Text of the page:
New CARB Scoping Plan claims fighting ‘climate change’ is a ‘great unifier’

Yesterday the California Air Resources Board released the first update of its Climate Change Scoping Plan. The original Scoping Plan came out in Dec. 2008. Assembly Bill 32, the Global Warming Solutions Act of 2006, required the original Scoping Plan and updates every five years.

The new plan concludes that climate change can be combated and the economy can grow at the same time. It also claims battling climate change can be a “great unifier” for all the state’s activities.

The updated plan reaffirms that it will stay on the course of AB32:

“Climate change presents an unprecedented set of challenges for California.  We are already experiencing its impacts and know they will only increase. But it can also be a great unifier.” 

Comprehensive plan

The updated Scoping Plan includes:

  • Energy.  The main element of the plan is to bring about a “comprehensive greenhouse gas reduction program for the state’s electric and energy utilities by 2016.” Thus far, California’s energy policy has shut down the cleanest and cheapest power plant in the state – the San Onofre Nuclear Generating Station. It has also ordered a shut down of all 19 California coastal power plants that rely on ocean water to cool its steam turbines. This has resulted in conflicts with local coastal communities which don’t want the older power plants replaced with natural gas powered plants.
  • Water. The plan promises to “enhance water quality and supply reliability, while also addressing climate resiliency requirements.”  No mention is made how this would come about with no added water storage reservoirs in California to face droughts such as California is now experiencing.

The main strategy for water management will be “to employ pricing policies [that] will maximize efficiency and conservation efforts…to reduce greenhouse gas emissions and maintain water supply reliability during drought periods.”

“Pricing policies” likely means higher water rates and adding no more water storage reservoirs. Such policies are not resulting in unification but greater conflict between Central Valley farmers and environmentalists.

  • Cleaner Fuels.  The plan’s goal to continue with its Low Carbon Fuel Standard of lower carbon transportation fuels has brought a swarm of lawsuits challenging the policy on multiple legal grounds.

Eight years after

The new Scoping Plan does not deal with many objections that have cropped up since AB32 was passed in 2006. But there has been a lot that the public has learned about what used to be called “global warming” but is now called “climate change”:

  • Climategate. Hacked emails from the Climate Research Unit at the University of East Anglia in Britain in 2009 showed some global-warming scientists manipulated the data and suppressed critics.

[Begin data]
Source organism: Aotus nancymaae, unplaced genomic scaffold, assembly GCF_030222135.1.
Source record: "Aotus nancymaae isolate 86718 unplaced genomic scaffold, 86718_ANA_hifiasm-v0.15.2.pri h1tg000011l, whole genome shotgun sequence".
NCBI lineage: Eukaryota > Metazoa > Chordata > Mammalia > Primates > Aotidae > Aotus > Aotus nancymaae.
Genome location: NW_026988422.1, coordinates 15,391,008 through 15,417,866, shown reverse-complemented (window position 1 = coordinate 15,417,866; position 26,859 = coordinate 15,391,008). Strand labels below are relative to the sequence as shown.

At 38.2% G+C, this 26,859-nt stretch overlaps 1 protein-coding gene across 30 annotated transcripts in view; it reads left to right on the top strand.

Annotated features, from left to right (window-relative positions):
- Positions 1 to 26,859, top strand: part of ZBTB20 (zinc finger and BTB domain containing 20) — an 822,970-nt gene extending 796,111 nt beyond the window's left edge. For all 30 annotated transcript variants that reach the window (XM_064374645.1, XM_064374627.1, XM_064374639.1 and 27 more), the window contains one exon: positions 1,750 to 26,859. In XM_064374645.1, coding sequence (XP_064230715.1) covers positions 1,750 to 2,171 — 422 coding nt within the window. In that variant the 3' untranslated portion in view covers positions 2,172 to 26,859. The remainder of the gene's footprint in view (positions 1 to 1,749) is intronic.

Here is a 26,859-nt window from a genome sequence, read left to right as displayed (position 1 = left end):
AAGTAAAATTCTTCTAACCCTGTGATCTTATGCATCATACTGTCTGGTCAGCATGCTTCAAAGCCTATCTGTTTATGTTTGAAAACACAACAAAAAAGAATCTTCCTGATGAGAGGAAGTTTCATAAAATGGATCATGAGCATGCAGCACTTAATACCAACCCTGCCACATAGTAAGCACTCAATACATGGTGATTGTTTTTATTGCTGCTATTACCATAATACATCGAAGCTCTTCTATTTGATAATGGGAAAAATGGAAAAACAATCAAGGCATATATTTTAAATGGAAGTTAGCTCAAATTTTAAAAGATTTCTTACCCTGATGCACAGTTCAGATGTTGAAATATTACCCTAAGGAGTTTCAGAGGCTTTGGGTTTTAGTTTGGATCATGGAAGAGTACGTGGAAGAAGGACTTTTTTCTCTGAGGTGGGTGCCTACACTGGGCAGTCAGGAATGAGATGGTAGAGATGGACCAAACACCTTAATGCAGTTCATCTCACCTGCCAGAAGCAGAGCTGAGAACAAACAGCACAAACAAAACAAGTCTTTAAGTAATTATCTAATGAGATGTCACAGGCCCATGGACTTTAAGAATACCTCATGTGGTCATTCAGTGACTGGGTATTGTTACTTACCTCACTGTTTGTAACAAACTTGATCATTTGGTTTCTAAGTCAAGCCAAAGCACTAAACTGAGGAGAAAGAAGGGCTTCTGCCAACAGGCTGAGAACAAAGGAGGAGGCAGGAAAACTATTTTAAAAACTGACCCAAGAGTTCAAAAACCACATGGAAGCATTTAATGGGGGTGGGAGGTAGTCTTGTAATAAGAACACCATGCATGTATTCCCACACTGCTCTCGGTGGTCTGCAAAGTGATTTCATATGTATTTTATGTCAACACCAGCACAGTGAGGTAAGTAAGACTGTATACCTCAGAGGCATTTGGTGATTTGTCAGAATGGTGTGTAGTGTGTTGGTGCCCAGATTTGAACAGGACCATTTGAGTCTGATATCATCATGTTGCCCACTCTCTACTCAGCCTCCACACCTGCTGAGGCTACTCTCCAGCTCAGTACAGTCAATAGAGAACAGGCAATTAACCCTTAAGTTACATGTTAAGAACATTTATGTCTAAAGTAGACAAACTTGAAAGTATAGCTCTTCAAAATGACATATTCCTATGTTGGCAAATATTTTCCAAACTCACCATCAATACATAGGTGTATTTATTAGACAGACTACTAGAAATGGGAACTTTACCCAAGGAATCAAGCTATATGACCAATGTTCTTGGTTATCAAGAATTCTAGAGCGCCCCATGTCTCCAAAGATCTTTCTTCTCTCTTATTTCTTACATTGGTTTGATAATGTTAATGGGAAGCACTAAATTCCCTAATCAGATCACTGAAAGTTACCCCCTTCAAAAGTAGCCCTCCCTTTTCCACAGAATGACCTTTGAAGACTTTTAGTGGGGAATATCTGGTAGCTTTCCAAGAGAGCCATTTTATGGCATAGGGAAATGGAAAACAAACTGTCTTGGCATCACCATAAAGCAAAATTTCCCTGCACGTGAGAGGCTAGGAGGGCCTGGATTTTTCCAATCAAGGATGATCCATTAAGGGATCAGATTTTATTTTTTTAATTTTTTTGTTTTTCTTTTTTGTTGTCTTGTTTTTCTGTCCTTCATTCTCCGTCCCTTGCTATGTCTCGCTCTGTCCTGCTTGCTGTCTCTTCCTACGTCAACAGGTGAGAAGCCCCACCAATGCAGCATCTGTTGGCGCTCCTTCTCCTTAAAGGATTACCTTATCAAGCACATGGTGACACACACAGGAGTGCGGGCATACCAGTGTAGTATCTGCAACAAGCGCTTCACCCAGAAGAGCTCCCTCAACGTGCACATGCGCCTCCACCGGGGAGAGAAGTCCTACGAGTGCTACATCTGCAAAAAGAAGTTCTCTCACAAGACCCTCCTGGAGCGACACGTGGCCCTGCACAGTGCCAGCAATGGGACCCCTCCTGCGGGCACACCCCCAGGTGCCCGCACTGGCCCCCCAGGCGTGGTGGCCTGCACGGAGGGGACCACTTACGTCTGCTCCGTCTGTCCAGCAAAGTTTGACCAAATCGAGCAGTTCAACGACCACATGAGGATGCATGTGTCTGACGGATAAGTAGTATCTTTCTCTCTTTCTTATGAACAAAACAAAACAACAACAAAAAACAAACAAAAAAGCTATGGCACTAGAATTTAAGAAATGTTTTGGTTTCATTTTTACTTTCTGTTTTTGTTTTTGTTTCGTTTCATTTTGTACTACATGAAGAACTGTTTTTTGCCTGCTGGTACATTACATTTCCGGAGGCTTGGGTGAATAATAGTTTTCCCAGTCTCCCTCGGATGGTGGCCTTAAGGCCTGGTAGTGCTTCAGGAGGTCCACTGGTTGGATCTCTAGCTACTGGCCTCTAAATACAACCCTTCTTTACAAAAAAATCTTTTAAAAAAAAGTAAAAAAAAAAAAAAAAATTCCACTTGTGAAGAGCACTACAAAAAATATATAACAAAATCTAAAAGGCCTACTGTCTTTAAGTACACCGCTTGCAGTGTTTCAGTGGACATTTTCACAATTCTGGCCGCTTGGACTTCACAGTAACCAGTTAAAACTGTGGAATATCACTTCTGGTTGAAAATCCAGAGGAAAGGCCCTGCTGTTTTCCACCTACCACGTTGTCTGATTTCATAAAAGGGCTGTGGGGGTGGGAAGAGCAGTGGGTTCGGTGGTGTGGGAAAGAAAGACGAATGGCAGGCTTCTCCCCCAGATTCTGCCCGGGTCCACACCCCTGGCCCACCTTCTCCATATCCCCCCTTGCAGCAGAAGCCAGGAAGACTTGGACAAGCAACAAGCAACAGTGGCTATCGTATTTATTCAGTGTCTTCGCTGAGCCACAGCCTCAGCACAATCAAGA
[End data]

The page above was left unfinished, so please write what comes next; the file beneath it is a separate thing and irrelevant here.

• “Pseudoscientific.” In 2010, U.C. Santa Barbara renowned emeritus professor of physics Hal Lewis resigned from the American Physical Society saying “global warming is the greatest and most successful pseudoscientific fraud” in the history of science and that government money had corrupted the integrity of science.
  • “Less cooler.” Eminent former California state biologist Jim Steele released his 2013 book, “Landscapes and Cycles: An Environmentalist’s Journey to Climate Skepticism,” showing that 100 years of temperature readings near Lake Tahoe indicated “the world isn’t getting hotter, it is getting less cooler.”  Steele is skeptical that global warming has anything to do with declining fish, droughts and flooding, or a sea-level rise in the Sacramento Delta.
  • “Incomprehensible.” Climate scientist Judith Curry of Georgia Tech called the Intergovernmental Panel on Climate Change assessment report of 2013 “incomprehensible” because it concluded global warming was due to greenhouse gases like C02. But there have been more greenhouse gases and less warming in the last 18 years.
  • Statistically insignificant. No 15-year interval yields a statistically significant global temperature trend. Worse, no 130-year period has indicated any statistically significant trend in world temperature.  Even if the temperature rose in the past, it was not statistically significant.  Statistical significance is an event that is not likely to occur randomly, but is attributable to a specific cause.
  • Predictions. Historian Rupert Darwall of Cambridge University released his 2013 book, “The Age of Global Warming: A History,” documenting the number of failed pseudoscientific predictions of global warming and resource depletion by William Stanley Jevons in 1865, John Tyndall in 1859, Guy Stewart Callendar in 1896, Gifford Pinchot in 1909, Charles Keeling in 1956, Rachel Carson in 1962, Paul Ehrlich in 1968 and James Hansen in 1988.  Republicans Teddy Roosevelt and Richard Nixon and Democrats Jerry Brown, Jimmy Carter and Lyndon Baines Johnson all embraced global warming predictions.  


CARB does not refute any of the above. Instead, CARB’s 159-page plan lauds the accomplishments of cleaner and more efficient energy, cleaner transportation and the cap and trade air emissions taxation program.

As the new Scoping Plan notes, the defeat of Proposition 23 in 2010, which would have restricted AB32 implementation, indicates that CARB’s new powers in regulating vast new areas of the state economy will continue and expand.

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